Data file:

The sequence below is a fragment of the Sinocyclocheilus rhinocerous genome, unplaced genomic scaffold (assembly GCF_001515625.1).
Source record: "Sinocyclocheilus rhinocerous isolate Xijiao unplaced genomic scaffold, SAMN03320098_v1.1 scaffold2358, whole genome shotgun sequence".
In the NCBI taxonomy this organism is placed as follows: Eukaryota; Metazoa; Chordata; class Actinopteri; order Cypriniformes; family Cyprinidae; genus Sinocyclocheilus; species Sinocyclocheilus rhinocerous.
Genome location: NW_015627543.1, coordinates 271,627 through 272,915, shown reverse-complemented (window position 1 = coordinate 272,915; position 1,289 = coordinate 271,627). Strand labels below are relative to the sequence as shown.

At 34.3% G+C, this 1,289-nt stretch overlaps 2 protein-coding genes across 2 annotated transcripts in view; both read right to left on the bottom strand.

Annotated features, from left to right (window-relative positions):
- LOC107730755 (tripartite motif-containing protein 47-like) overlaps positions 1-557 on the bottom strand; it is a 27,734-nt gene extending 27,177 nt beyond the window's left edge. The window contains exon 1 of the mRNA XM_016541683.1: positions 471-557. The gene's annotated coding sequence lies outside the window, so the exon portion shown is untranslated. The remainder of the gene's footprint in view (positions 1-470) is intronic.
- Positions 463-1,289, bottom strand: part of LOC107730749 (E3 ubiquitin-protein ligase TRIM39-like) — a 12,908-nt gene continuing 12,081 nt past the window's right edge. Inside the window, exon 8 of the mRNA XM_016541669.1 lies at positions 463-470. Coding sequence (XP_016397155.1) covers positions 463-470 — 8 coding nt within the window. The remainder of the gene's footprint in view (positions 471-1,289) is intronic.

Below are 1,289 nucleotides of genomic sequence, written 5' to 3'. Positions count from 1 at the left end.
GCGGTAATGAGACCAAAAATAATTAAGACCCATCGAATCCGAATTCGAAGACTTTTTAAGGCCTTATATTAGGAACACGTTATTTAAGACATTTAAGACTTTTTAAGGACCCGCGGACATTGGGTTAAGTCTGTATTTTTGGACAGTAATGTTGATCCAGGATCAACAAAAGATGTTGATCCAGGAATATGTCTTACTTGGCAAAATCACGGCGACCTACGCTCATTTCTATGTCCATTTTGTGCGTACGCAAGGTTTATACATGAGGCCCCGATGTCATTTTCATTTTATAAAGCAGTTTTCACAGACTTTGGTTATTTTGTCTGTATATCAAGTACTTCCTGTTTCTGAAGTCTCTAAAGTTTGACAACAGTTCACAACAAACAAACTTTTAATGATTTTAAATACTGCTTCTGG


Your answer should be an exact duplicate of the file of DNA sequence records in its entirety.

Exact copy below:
The sequence below is a fragment of the Sinocyclocheilus rhinocerous genome, unplaced genomic scaffold (assembly GCF_001515625.1).
Source record: "Sinocyclocheilus rhinocerous isolate Xijiao unplaced genomic scaffold, SAMN03320098_v1.1 scaffold2358, whole genome shotgun sequence".
In the NCBI taxonomy this organism is placed as follows: Eukaryota; Metazoa; Chordata; class Actinopteri; order Cypriniformes; family Cyprinidae; genus Sinocyclocheilus; species Sinocyclocheilus rhinocerous.
Genome location: NW_015627543.1, coordinates 271,627 through 272,915, shown reverse-complemented (window position 1 = coordinate 272,915; position 1,289 = coordinate 271,627). Strand labels below are relative to the sequence as shown.

At 34.3% G+C, this 1,289-nt stretch overlaps 2 protein-coding genes across 2 annotated transcripts in view; both read right to left on the bottom strand.

Annotated features, from left to right (window-relative positions):
- LOC107730755 (tripartite motif-containing protein 47-like) overlaps positions 1-557 on the bottom strand; it is a 27,734-nt gene extending 27,177 nt beyond the window's left edge. The window contains exon 1 of the mRNA XM_016541683.1: positions 471-557. The gene's annotated coding sequence lies outside the window, so the exon portion shown is untranslated. The remainder of the gene's footprint in view (positions 1-470) is intronic.
- Positions 463-1,289, bottom strand: part of LOC107730749 (E3 ubiquitin-protein ligase TRIM39-like) — a 12,908-nt gene continuing 12,081 nt past the window's right edge. Inside the window, exon 8 of the mRNA XM_016541669.1 lies at positions 463-470. Coding sequence (XP_016397155.1) covers positions 463-470 — 8 coding nt within the window. The remainder of the gene's footprint in view (positions 471-1,289) is intronic.

Below are 1,289 nucleotides of genomic sequence, written 5' to 3'. Positions count from 1 at the left end.
GCGGTAATGAGACCAAAAATAATTAAGACCCATCGAATCCGAATTCGAAGACTTTTTAAGGCCTTATATTAGGAACACGTTATTTAAGACATTTAAGACTTTTTAAGGACCCGCGGACATTGGGTTAAGTCTGTATTTTTGGACAGTAATGTTGATCCAGGATCAACAAAAGATGTTGATCCAGGAATATGTCTTACTTGGCAAAATCACGGCGACCTACGCTCATTTCTATGTCCATTTTGTGCGTACGCAAGGTTTATACATGAGGCCCCGATGTCATTTTCATTTTATAAAGCAGTTTTCACAGACTTTGGTTATTTTGTCTGTATATCAAGTACTTCCTGTTTCTGAAGTCTCTAAAGTTTGACAACAGTTCACAACAAACAAACTTTTAATGATTTTAAATACTGCTTCTGG